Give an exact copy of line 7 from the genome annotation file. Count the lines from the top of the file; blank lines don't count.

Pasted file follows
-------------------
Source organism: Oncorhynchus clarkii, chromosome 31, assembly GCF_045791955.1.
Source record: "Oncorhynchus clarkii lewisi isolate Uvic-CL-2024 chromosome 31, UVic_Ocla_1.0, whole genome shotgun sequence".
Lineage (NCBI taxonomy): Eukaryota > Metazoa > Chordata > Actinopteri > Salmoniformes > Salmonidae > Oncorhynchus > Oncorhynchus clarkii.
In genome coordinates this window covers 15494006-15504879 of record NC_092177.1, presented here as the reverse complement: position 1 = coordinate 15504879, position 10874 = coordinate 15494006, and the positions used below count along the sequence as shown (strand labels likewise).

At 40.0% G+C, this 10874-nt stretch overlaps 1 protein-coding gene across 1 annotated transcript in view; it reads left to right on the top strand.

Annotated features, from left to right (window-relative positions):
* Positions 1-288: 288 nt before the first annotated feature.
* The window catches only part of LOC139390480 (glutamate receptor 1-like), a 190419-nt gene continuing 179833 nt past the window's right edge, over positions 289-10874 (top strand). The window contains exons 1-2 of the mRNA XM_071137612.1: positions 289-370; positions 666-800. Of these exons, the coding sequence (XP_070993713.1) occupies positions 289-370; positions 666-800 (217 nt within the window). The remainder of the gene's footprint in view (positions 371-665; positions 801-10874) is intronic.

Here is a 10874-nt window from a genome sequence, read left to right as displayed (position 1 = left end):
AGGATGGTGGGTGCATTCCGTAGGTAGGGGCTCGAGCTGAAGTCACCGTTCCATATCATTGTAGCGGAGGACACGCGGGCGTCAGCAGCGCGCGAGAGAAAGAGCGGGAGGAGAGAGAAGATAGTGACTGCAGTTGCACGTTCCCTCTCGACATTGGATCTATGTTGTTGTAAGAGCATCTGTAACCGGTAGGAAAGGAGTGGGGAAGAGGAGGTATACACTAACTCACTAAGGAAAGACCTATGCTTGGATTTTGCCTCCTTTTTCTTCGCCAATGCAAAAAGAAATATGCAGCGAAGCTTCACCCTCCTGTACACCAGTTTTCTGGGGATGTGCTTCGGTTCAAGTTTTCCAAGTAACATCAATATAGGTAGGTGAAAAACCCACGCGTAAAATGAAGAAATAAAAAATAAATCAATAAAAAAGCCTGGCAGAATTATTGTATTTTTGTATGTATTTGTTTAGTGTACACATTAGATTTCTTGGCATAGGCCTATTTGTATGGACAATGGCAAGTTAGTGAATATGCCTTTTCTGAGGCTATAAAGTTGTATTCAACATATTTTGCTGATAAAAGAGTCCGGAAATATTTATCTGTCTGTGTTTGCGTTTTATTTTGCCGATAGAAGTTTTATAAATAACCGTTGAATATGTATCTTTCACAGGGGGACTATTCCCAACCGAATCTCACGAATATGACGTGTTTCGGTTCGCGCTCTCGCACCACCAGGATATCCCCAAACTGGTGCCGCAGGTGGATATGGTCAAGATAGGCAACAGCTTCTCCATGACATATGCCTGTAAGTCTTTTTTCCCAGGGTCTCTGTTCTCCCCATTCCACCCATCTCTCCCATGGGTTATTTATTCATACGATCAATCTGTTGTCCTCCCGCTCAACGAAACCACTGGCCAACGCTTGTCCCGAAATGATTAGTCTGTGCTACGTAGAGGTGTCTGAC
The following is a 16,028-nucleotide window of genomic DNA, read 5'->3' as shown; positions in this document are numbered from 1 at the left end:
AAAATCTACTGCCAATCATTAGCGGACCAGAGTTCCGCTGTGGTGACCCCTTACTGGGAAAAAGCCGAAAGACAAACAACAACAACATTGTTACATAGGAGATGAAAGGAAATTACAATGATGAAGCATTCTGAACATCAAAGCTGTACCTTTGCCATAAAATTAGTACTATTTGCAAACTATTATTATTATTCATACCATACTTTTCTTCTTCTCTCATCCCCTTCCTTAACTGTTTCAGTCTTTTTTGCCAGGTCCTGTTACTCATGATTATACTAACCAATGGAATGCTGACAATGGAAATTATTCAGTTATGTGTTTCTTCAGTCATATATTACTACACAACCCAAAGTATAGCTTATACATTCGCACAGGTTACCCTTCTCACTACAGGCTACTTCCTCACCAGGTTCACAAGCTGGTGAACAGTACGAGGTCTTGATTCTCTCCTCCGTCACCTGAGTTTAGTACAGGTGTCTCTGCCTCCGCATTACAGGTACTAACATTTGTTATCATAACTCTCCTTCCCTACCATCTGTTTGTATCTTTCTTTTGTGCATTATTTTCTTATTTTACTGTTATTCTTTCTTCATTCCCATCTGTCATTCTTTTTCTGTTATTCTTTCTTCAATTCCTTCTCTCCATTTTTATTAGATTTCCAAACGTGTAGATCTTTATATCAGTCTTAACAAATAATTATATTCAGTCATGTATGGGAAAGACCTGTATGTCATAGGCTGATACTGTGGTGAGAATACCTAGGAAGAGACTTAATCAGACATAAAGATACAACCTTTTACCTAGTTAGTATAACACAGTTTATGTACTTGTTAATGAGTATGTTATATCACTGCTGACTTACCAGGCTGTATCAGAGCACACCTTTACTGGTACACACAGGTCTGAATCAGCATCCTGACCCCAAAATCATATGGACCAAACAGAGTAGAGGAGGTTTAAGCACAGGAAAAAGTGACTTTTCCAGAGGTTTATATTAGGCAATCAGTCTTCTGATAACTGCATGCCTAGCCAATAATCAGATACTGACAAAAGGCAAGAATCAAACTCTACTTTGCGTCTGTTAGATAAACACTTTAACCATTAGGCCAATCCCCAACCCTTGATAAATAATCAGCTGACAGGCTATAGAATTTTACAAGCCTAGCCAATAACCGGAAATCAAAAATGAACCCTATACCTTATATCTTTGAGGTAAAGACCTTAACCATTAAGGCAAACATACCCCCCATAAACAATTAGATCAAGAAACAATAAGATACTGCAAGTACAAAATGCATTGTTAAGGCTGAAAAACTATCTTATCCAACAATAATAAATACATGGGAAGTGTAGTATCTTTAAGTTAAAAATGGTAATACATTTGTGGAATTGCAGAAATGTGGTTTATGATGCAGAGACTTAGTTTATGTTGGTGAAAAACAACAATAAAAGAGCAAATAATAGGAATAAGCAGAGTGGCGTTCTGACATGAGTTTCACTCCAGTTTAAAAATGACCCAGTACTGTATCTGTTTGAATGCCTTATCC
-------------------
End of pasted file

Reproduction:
* Positions 1-288: 288 nt before the first annotated feature.